Wednesday, June 12, 2013

Strength Based Collaboration in Action

A strength based approach—building on what's right instead of tearing down what's wrong—has proven to be a successful model for turning around negative behavior in children and their families, especially in Indian Country. Programs like the Navajo Nation's Project K'e, the Passamaquoddy tribes' Kmihqitahasultipon (We Remember) Project and the Chippewa's Mno Bmaadzid Endaad (Be in good health at his house) all encourage participants to draw from their strengths as Natives, especially their cultural resilience in the face of oppression.

For example, the Sacred Child Project, which serves four northern Plains tribes, draws from their shared tribal philosophy of "Walking in Beauty on the Red Road." Participants in this intensive outpatient treatment program, which includes children and their families, focus on cultural issues as much as on substance abuse issues, and help participants identify their strengths as individuals and as part of a proud Native culture. Each participant is encouraged to view their entire community as part of a holistic world view and to draw on community strengths as part of the healing process. Commonly identified community strengths include tribal rituals and celebrations, the support of one's extended family, opportunities to help others, natural beauty, and educational opportunities.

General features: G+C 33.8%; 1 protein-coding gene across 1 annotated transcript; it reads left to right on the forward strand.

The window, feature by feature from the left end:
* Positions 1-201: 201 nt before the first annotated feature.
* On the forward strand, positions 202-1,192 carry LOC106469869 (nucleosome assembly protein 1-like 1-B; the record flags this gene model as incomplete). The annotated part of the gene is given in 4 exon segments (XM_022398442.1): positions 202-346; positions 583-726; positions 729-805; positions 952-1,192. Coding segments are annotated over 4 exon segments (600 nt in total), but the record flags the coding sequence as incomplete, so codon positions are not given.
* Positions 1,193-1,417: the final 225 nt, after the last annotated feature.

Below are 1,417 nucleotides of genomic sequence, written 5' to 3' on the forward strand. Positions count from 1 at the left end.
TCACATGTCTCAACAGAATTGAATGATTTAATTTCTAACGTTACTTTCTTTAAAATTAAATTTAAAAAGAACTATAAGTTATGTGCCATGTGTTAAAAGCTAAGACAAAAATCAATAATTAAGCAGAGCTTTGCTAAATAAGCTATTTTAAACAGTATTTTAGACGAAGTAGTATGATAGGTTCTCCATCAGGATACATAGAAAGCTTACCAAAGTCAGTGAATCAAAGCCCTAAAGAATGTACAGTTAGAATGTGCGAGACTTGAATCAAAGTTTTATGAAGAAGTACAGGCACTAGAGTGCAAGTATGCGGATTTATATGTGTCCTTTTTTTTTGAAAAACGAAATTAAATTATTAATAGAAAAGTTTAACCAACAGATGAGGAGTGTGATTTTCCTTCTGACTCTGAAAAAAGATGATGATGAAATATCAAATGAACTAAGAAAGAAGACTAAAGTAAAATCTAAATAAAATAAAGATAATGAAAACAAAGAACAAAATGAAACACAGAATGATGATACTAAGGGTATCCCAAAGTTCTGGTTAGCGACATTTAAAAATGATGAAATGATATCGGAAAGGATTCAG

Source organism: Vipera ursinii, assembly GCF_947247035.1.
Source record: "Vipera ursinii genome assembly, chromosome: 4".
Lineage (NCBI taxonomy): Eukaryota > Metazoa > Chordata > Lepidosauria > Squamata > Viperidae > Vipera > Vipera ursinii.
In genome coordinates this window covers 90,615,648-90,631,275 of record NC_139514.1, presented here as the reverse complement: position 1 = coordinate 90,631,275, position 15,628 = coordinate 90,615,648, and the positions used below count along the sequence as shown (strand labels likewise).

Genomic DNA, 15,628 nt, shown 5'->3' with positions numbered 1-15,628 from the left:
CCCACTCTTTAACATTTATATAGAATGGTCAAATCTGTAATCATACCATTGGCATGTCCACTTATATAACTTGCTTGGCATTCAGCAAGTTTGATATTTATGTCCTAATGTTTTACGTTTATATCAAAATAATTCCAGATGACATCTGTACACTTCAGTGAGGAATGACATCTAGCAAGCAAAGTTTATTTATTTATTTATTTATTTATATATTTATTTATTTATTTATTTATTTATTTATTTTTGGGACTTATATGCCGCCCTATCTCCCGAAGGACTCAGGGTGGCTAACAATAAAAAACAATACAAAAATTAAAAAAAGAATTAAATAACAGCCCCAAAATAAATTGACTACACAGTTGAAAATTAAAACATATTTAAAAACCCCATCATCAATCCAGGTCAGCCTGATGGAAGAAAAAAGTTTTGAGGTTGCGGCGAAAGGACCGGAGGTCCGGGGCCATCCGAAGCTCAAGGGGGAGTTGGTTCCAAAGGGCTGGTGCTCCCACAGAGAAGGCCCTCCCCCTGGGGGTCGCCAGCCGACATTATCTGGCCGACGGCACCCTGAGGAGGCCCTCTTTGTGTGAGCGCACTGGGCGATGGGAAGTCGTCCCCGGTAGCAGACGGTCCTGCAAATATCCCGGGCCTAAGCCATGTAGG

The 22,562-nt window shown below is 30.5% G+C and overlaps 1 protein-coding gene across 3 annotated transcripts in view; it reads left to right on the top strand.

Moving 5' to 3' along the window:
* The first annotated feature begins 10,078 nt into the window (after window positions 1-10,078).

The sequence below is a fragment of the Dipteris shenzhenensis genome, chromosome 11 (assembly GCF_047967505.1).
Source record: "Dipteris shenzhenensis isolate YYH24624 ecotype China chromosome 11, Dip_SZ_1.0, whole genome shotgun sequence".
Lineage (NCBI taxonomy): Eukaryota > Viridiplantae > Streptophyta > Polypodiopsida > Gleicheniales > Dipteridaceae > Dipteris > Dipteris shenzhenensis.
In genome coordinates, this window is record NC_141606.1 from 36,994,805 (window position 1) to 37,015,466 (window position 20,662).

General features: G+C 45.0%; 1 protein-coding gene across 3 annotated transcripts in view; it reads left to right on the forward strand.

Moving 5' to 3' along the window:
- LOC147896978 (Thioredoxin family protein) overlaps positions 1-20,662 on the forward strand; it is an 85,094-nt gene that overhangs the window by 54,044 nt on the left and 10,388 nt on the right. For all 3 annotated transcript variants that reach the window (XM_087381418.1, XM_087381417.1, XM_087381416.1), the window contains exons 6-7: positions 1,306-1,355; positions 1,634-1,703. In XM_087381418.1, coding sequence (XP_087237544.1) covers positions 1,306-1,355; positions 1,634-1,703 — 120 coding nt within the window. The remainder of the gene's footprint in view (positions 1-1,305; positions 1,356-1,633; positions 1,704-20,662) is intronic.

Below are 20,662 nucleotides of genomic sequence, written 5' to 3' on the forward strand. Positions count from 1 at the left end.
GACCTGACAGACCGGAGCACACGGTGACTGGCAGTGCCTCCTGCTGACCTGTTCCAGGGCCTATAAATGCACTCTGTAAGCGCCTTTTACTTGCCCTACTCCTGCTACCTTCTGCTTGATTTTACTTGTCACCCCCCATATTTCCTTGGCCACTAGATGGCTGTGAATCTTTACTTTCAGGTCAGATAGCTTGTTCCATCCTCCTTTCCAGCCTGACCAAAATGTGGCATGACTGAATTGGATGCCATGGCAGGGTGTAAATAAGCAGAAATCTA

This successful approach to engaging families in the recovery process can also be effective as a tool to identify and report drug endangered children. Learn more with Nadja Jones of NICWA, in our free webinar, coming up July 10, 2013. Register now to save your place!

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